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Intellectual Property—When Is It the Best Incentive Mechanism for S&T Data and Information?

Suzanne Scotchmer 1

Intellectual property has invaded the academy, especially in the sciences. Along with others, economists have been thinking about this invasion, and the proper roles of the public and private sectors in the conduct of science. In particular, the focus has been on the question of whether the invasion of intellectual property is either inevitable or appropriate. As I tried to focus my thoughts on how to summarize economic thinking on this topic, and reviewed conversations with colleagues, it seemed to me that instead of trying to explain, as a positive matter, how economists view the relationship between the public and private domain, I should comment on the justifications I hear for intellectual property that I view as wrong. So I have unofficially retitled this talk, “Why Intellectual Property: Four Wrong Answers.”

The first wrong answer is “otherwise, we won't get inventions.” The second is “intellectual property has benefits without costs”; it rewards inventors and, if licensed, does not hurt users. The third wrong answer is that “the private sector is more efficient than the public sector.” The fourth is that, “without intellectual property, even public domain inventions will not be used efficiently”—the Bayh-Dole argument.

Consider the first wrong answer, that otherwise we won't get inventions. This is wrong as an historical matter, as a factual matter about the modern world, and as a logical matter. As an historical matter, it has never been true that the only way we get inventions is by inciting private actors to make them in return for profit. Many alternative mechanisms have been used. Among the most prolific users of alternative mechanisms have been the French, but also Europeans more generally.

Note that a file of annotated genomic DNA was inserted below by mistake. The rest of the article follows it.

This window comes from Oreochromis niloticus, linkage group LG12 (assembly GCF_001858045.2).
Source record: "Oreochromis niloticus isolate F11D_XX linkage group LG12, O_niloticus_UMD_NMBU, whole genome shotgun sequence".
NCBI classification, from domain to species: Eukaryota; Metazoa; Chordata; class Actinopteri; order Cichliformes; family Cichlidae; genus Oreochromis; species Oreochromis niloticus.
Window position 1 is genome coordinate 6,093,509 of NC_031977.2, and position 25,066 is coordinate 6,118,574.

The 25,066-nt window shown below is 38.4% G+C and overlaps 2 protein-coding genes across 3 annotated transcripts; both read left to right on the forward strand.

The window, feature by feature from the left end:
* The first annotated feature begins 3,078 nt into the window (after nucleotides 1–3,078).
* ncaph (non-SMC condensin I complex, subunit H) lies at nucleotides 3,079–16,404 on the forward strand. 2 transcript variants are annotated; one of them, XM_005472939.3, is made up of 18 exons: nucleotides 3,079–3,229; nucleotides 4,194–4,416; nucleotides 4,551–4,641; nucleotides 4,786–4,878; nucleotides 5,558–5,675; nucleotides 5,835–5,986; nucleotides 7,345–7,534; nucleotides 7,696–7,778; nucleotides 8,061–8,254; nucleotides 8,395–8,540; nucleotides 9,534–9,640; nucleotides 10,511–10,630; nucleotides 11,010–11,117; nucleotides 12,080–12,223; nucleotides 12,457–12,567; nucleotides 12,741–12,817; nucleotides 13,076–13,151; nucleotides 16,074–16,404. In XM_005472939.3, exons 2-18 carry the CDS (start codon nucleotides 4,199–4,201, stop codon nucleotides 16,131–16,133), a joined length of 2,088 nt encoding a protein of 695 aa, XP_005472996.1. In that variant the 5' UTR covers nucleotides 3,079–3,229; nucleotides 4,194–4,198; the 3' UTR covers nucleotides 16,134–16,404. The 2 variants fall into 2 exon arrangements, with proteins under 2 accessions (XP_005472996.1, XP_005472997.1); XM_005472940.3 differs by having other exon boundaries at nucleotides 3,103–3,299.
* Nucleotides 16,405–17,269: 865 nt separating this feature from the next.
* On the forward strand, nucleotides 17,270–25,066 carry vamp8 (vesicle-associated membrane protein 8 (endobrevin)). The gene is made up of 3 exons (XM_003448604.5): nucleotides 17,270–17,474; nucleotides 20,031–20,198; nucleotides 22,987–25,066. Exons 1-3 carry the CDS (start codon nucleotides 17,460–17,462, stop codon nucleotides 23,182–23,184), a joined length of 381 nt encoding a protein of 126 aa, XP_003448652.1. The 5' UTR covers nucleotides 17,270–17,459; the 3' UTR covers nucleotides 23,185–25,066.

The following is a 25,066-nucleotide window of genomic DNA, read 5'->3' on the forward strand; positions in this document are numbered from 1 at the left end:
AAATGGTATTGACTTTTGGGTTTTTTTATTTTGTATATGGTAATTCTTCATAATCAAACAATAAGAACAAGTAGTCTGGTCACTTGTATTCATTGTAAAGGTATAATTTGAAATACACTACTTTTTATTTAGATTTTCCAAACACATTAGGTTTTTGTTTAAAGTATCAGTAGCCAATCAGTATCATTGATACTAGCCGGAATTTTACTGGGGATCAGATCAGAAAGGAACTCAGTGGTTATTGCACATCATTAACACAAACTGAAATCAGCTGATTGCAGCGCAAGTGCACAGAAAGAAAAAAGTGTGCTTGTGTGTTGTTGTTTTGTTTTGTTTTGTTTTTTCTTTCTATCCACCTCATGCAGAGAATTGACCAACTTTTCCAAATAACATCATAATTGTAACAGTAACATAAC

Some examples may be well known to you. In the 1840s, the French simply bought the invention of photography and made it freely available, thus engendering a great many improvements to it. The English, in contrast, made it proprietary, thus inhibiting further research on photography in England. Napoleon needed to feed his vast armies marching on Russia and elsewhere. To find a way to do this, the French offered a prize for a way to preserve food. This led to canning and heat sterilization, still in use today. The French also offered a prize for water turbines. The Germans offered a prize for demonstrating Maxwell's equations, which led to the inventions of Hertz. And, of course, a very important and well known prize was that given for discovering a way to calculate longitude at sea. That was an English prize.


1 See N. Gallini and S. Scotchmer, 2002. “Intellectual Property: When is it the best incentive system,” in Innovation, Policy and the Economy, Vol 2, A. Jaffe, J. Lerner, and S. Stem, eds., MIT Press, Massachusetts. Also available at http://socrates.berkeley.edu/~scotch/G_and_S.pdf.